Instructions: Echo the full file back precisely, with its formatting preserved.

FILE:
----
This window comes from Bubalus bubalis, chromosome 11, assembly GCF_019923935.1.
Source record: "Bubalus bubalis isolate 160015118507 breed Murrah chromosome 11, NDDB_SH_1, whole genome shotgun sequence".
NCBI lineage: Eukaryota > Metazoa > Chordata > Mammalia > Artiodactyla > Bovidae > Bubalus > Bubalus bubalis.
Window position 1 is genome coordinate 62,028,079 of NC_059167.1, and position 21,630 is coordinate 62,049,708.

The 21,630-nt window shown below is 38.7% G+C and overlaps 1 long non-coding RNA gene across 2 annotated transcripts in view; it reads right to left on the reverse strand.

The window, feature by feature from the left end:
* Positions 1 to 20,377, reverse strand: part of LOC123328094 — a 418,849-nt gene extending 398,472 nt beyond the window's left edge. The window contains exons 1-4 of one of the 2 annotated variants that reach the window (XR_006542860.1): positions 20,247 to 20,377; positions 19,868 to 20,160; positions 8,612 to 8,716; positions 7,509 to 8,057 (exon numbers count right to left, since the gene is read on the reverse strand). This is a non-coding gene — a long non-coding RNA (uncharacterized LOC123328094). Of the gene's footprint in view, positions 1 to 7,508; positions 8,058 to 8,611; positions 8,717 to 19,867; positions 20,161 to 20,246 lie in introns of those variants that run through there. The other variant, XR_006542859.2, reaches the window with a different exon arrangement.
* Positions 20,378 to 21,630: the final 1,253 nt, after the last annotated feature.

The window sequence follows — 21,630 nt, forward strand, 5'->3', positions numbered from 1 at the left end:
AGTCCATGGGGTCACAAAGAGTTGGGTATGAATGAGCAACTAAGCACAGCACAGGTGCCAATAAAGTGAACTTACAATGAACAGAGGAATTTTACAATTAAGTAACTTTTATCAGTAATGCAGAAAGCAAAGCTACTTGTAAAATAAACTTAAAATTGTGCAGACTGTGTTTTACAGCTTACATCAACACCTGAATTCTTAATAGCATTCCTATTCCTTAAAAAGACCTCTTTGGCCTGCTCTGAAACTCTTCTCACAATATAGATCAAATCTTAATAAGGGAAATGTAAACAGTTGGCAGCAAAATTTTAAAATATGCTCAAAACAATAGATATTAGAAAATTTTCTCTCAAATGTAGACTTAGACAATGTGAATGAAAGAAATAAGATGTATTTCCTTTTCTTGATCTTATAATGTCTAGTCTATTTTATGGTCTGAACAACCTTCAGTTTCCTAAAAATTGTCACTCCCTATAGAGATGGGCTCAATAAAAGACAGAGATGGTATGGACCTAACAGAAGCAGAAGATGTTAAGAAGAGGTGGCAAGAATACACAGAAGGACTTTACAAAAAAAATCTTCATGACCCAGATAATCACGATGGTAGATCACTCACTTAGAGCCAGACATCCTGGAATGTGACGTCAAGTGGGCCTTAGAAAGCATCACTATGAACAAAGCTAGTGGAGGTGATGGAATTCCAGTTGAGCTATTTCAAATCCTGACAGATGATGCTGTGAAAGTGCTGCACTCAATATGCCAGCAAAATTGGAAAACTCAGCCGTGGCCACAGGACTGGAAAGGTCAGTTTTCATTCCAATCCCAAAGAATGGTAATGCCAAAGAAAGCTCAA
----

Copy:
This window comes from Bubalus bubalis, chromosome 11, assembly GCF_019923935.1.
Source record: "Bubalus bubalis isolate 160015118507 breed Murrah chromosome 11, NDDB_SH_1, whole genome shotgun sequence".
NCBI lineage: Eukaryota > Metazoa > Chordata > Mammalia > Artiodactyla > Bovidae > Bubalus > Bubalus bubalis.
Window position 1 is genome coordinate 62,028,079 of NC_059167.1, and position 21,630 is coordinate 62,049,708.

The 21,630-nt window shown below is 38.7% G+C and overlaps 1 long non-coding RNA gene across 2 annotated transcripts in view; it reads right to left on the reverse strand.

The window, feature by feature from the left end:
* Positions 1 to 20,377, reverse strand: part of LOC123328094 — a 418,849-nt gene extending 398,472 nt beyond the window's left edge. The window contains exons 1-4 of one of the 2 annotated variants that reach the window (XR_006542860.1): positions 20,247 to 20,377; positions 19,868 to 20,160; positions 8,612 to 8,716; positions 7,509 to 8,057 (exon numbers count right to left, since the gene is read on the reverse strand). This is a non-coding gene — a long non-coding RNA (uncharacterized LOC123328094). Of the gene's footprint in view, positions 1 to 7,508; positions 8,058 to 8,611; positions 8,717 to 19,867; positions 20,161 to 20,246 lie in introns of those variants that run through there. The other variant, XR_006542859.2, reaches the window with a different exon arrangement.
* Positions 20,378 to 21,630: the final 1,253 nt, after the last annotated feature.

The window sequence follows — 21,630 nt, forward strand, 5'->3', positions numbered from 1 at the left end:
AGTCCATGGGGTCACAAAGAGTTGGGTATGAATGAGCAACTAAGCACAGCACAGGTGCCAATAAAGTGAACTTACAATGAACAGAGGAATTTTACAATTAAGTAACTTTTATCAGTAATGCAGAAAGCAAAGCTACTTGTAAAATAAACTTAAAATTGTGCAGACTGTGTTTTACAGCTTACATCAACACCTGAATTCTTAATAGCATTCCTATTCCTTAAAAAGACCTCTTTGGCCTGCTCTGAAACTCTTCTCACAATATAGATCAAATCTTAATAAGGGAAATGTAAACAGTTGGCAGCAAAATTTTAAAATATGCTCAAAACAATAGATATTAGAAAATTTTCTCTCAAATGTAGACTTAGACAATGTGAATGAAAGAAATAAGATGTATTTCCTTTTCTTGATCTTATAATGTCTAGTCTATTTTATGGTCTGAACAACCTTCAGTTTCCTAAAAATTGTCACTCCCTATAGAGATGGGCTCAATAAAAGACAGAGATGGTATGGACCTAACAGAAGCAGAAGATGTTAAGAAGAGGTGGCAAGAATACACAGAAGGACTTTACAAAAAAAATCTTCATGACCCAGATAATCACGATGGTAGATCACTCACTTAGAGCCAGACATCCTGGAATGTGACGTCAAGTGGGCCTTAGAAAGCATCACTATGAACAAAGCTAGTGGAGGTGATGGAATTCCAGTTGAGCTATTTCAAATCCTGACAGATGATGCTGTGAAAGTGCTGCACTCAATATGCCAGCAAAATTGGAAAACTCAGCCGTGGCCACAGGACTGGAAAGGTCAGTTTTCATTCCAATCCCAAAGAATGGTAATGCCAAAGAAAGCTCAA